A Year of Focus — Prepping for Growth

Focusing despite the odds!

Last year, I had a realization — I am shortchanging my potential for building a great product and company by not staying focused. I had blamed the lack of growth in my business on many things like the overcrowded space and difficulty in hiring in an expensive market (Bangalore). However around April 2015, it was clear to me that my problem was the lack of focus. I have always been excited about working on new ideas and I believed that the right ideas just take off. If you need to push them too hard, you need to move on. I was finally questioning that hypothesis and I am glad I did. Focus brings clarity of thought which ultimately brings the desired results. That’s the new hypothesis I started with last year when I decided to refocus all my efforts on SupportBee.

May 1st marked one year since that commitment and the results are definitely encouraging — a 40% growth in just this one year (we are doing about 300k/yr now). This post is an overview of what I did in this past year, how I went about doing it, and what my biggest learnings are.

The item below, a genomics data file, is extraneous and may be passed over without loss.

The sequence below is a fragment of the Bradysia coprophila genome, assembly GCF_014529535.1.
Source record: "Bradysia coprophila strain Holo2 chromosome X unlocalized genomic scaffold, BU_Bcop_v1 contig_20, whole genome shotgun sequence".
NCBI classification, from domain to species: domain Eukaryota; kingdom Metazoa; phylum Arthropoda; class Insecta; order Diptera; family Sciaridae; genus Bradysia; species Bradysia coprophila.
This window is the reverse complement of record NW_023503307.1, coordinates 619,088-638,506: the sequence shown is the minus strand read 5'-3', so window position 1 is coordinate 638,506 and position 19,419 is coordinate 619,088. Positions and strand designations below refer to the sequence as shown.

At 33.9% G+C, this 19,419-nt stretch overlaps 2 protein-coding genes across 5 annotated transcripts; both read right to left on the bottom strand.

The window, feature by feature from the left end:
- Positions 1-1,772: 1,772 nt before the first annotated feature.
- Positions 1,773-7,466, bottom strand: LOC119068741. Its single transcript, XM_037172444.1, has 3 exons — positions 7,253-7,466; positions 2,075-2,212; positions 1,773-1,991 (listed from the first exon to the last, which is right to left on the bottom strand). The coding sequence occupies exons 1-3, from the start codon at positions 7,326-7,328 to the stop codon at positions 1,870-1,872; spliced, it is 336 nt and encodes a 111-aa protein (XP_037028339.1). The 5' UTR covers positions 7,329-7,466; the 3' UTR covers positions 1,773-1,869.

Learning to walk before running

With all the startup news and stories around, it’s easy to get tempted to fire up all your engines and shoot for hyper growth. However I realized that to switch the company back into a growth phase, I need to spend the first year setting a solid foundation. Sure, I had great domain expertise but I lacked a clear roadmap, a great team and more importantly a track record of staying focused.

Letting go and embracing the CEO role

In 2014, I was spending the majority of my time developing features and supporting customers across time zones. While it kept me busy, it robbed me of the time to focus on key areas like growth. This past year, I embraced the role of a CEO completely by making sure that functions like product development and customer support were not hinged on my contributions. It was hard to let go at first — our progress stalled for a bit while I spent my time looking for new team members and setting up processes. However since I was focused on the long term this time, it felt worth it. Building a great team became my first priority.

Collecting data to drive decisions

It’s easier to grow revenues by 10–20% per month for a few months than it is to setup the foundation for sustainable growth. So far in the company. we had mostly relied on our intuition to guide our decisions. However the approach is sub-optimal and doesn’t scale as you grow the team. We spent a few months setting up Mixpanel to collect useful data about our customers. We also invested time in becoming more data driven — using the data as a team to drive decisions about the product. The results have been great. Not only is the product much better now, our team has a way of brainstorming new ideas and keeping each other on track.